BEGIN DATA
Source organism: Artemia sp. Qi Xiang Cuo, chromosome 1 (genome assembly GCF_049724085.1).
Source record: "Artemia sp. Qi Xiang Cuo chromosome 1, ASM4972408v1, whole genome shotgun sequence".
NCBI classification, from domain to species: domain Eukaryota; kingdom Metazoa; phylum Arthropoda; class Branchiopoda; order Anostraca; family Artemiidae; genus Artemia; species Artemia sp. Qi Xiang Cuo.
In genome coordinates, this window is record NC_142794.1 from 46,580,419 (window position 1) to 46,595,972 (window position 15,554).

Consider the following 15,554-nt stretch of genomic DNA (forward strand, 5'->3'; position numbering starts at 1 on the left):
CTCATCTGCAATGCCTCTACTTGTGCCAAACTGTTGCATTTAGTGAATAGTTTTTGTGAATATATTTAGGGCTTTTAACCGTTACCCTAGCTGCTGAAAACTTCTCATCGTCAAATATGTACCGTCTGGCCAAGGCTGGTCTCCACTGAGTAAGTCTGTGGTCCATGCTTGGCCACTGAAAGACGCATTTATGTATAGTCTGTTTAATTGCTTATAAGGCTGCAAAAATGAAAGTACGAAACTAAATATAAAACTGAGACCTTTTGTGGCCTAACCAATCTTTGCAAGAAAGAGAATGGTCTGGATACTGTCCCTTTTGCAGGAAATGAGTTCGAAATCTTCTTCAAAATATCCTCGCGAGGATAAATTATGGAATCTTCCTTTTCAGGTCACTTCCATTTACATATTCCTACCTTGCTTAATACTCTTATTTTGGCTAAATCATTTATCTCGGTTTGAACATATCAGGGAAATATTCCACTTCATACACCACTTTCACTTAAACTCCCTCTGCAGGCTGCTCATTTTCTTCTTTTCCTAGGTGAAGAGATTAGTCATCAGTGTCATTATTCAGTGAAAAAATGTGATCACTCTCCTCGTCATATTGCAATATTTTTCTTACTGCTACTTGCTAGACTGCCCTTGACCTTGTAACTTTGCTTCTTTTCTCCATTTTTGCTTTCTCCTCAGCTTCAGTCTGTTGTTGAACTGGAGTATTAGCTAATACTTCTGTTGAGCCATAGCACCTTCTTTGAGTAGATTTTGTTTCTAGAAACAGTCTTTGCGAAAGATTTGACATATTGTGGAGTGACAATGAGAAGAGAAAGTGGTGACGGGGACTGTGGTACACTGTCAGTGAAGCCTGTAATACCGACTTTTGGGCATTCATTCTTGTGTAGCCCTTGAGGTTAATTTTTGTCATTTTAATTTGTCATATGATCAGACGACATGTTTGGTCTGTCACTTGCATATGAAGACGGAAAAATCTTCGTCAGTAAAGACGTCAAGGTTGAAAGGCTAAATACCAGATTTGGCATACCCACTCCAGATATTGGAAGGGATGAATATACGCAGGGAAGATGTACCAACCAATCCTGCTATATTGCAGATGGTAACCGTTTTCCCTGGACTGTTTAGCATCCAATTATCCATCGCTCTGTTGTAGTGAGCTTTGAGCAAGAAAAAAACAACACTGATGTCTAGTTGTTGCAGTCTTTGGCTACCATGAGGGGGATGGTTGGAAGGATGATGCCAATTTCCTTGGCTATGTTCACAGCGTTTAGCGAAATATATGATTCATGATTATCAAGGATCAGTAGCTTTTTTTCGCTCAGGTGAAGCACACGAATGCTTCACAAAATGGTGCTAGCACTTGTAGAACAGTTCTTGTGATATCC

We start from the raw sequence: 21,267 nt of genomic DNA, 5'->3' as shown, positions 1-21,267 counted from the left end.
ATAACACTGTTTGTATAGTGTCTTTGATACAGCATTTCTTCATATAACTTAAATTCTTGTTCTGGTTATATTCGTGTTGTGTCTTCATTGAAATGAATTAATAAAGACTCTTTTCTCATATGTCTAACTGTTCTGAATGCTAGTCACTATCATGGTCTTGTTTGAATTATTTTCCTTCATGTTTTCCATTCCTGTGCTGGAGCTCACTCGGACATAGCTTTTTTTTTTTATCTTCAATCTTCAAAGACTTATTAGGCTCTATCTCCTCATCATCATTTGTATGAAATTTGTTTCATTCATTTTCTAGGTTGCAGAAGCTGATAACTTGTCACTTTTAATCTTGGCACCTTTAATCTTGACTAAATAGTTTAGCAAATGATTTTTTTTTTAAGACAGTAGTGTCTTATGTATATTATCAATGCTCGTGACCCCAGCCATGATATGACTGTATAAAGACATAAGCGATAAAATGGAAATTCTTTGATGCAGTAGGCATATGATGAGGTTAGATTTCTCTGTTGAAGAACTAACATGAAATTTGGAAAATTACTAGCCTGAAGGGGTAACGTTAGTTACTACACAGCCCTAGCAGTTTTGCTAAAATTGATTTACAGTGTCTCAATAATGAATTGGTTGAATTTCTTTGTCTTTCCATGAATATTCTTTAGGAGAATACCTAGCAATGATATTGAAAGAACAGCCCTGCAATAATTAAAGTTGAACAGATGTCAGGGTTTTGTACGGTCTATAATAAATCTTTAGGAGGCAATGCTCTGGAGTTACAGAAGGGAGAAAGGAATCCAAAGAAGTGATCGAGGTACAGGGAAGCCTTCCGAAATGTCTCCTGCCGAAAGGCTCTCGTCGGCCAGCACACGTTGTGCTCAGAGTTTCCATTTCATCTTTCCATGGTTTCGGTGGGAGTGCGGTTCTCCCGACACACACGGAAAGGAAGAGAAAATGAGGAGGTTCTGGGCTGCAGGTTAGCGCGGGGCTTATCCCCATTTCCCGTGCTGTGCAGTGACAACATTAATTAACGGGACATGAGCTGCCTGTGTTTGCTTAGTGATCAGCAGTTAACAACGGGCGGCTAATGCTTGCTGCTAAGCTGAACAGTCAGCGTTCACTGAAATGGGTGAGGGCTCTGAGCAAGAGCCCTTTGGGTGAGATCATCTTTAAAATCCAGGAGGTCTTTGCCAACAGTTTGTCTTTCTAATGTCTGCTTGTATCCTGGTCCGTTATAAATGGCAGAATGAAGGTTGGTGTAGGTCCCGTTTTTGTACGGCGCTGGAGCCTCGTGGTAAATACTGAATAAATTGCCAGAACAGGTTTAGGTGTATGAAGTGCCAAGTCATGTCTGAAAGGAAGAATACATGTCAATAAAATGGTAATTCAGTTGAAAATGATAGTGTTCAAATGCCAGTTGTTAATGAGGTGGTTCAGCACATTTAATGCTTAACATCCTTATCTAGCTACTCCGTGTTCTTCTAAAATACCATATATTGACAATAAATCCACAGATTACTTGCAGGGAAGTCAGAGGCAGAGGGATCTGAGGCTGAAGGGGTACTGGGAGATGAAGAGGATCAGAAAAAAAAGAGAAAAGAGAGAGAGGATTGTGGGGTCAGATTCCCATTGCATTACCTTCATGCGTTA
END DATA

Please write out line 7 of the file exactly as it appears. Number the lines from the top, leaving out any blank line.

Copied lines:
We start from the raw sequence: 21,267 nt of genomic DNA, 5'->3' as shown, positions 1-21,267 counted from the left end.